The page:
Biochemical and structural changes in cultured heart cells induced by metabolic inhibition.
We examined the relationship between ionic homeostasis, ATP, and irreversible cell injury in cultured embryonic chick heart cells treated with rotenone (10(-4) M) alone or in combination with iodoacetate (IAA) (10(-3) M), in the presence of extracellular calcium (Ca0) (2.7 mM) and its nominal absence. Changes in Na, K, and total cell Ca content did not correlate with parameters indicative of irreversible injury, i.e., ultrastructural damage or lactate dehydrogenase (LDH) release. Because structural defects in the plasma membrane occurred without a significant release of LDH after exposure to rotenone plus IAA for 1 h, LDH release appears to be a relatively late event in cell injury. In addition, cells exposed to rotenone in the presence of Ca0 for 2.5 h showed a significant fall in ATP and a rise in LDH release. This response was attenuated in the nominal absence of Ca0, and the addition of rotenone caused an eightfold increase in intracellular sodium (Nai), whereas in the presence of Ca0, Nai increased only threefold in 2.5 h. Thus Ca0 appears to promote Nai-Ca0 exchange and lead to an increase in cell Ca that can then stimulate ATP breakdown by Ca-activated ATPases. Of the measured variables associated with myocardial cell injury, a decline in ATP correlates best with changes in either LDH or morphology. The apparent lack of correlation between changes in intracellular ion content, LDH release, and morphology supports the conclusion that myocardial cell injury is a multifactorial process.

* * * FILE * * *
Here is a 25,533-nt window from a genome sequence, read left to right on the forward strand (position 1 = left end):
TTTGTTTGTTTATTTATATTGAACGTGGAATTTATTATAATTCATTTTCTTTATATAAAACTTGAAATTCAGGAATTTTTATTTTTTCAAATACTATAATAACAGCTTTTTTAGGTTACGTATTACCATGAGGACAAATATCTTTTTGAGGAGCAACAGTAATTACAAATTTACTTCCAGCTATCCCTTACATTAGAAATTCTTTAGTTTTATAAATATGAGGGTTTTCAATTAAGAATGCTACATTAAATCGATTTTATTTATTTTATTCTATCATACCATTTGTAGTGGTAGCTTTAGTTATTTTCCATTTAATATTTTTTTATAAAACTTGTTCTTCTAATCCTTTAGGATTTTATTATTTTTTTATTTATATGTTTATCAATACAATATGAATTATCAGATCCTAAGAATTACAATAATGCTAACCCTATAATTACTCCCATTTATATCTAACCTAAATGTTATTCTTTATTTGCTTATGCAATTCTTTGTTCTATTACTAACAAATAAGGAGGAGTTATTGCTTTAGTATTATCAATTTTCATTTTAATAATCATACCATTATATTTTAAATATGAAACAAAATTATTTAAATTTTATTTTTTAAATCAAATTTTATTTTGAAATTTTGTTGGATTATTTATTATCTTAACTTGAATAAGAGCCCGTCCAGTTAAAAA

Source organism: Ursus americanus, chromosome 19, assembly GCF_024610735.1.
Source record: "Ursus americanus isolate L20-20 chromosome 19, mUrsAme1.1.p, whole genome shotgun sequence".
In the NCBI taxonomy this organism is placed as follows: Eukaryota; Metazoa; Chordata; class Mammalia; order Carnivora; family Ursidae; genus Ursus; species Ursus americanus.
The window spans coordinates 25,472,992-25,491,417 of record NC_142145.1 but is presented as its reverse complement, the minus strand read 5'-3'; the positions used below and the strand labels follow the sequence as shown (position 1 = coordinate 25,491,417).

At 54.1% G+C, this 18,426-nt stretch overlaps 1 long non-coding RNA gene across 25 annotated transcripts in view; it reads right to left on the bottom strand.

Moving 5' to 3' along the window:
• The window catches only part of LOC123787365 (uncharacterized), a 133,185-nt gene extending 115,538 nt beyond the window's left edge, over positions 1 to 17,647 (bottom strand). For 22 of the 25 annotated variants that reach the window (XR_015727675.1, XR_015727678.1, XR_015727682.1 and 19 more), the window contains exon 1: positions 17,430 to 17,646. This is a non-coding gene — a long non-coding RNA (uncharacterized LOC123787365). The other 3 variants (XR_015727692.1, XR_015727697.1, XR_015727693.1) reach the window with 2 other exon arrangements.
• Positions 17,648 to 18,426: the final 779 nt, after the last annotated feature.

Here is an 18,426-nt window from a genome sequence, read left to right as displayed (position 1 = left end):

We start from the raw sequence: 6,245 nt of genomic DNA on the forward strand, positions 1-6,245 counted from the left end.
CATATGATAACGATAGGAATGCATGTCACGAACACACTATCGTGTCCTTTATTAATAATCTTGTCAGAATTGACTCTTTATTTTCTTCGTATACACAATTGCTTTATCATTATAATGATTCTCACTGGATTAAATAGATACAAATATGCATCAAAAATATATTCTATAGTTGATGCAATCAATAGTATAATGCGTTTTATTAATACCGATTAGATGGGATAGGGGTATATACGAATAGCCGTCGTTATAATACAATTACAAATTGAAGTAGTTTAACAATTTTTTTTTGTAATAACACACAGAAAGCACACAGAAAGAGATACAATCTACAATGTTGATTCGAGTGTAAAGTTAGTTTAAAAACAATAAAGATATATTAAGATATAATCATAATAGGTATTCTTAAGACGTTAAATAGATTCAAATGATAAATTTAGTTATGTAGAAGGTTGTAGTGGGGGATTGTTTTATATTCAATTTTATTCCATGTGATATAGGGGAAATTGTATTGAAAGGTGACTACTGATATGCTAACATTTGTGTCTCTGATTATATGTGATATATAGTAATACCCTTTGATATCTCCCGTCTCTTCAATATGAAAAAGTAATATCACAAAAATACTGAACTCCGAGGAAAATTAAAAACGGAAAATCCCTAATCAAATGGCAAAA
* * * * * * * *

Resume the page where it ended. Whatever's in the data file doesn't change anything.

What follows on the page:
Murphy, E; LeFurgey, A; Lieberman, M
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